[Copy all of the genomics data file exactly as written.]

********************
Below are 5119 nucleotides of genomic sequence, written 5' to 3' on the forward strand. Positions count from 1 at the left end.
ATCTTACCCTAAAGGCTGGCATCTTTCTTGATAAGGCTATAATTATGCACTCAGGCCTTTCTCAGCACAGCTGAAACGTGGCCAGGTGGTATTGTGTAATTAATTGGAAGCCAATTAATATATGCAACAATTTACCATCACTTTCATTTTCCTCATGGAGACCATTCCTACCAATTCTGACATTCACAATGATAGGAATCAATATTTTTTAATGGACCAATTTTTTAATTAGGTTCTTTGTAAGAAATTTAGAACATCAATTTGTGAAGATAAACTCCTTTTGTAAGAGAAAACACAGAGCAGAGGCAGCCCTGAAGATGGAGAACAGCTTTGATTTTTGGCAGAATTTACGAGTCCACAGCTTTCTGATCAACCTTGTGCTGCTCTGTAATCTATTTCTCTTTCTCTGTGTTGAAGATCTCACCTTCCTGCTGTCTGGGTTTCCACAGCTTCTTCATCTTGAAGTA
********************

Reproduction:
Below are 5119 nucleotides of genomic sequence, written 5' to 3' on the forward strand. Positions count from 1 at the left end.
ATCTTACCCTAAAGGCTGGCATCTTTCTTGATAAGGCTATAATTATGCACTCAGGCCTTTCTCAGCACAGCTGAAACGTGGCCAGGTGGTATTGTGTAATTAATTGGAAGCCAATTAATATATGCAACAATTTACCATCACTTTCATTTTCCTCATGGAGACCATTCCTACCAATTCTGACATTCACAATGATAGGAATCAATATTTTTTAATGGACCAATTTTTTAATTAGGTTCTTTGTAAGAAATTTAGAACATCAATTTGTGAAGATAAACTCCTTTTGTAAGAGAAAACACAGAGCAGAGGCAGCCCTGAAGATGGAGAACAGCTTTGATTTTTGGCAGAATTTACGAGTCCACAGCTTTCTGATCAACCTTGTGCTGCTCTGTAATCTATTTCTCTTTCTCTGTGTTGAAGATCTCACCTTCCTGCTGTCTGGGTTTCCACAGCTTCTTCATCTTGAAGTA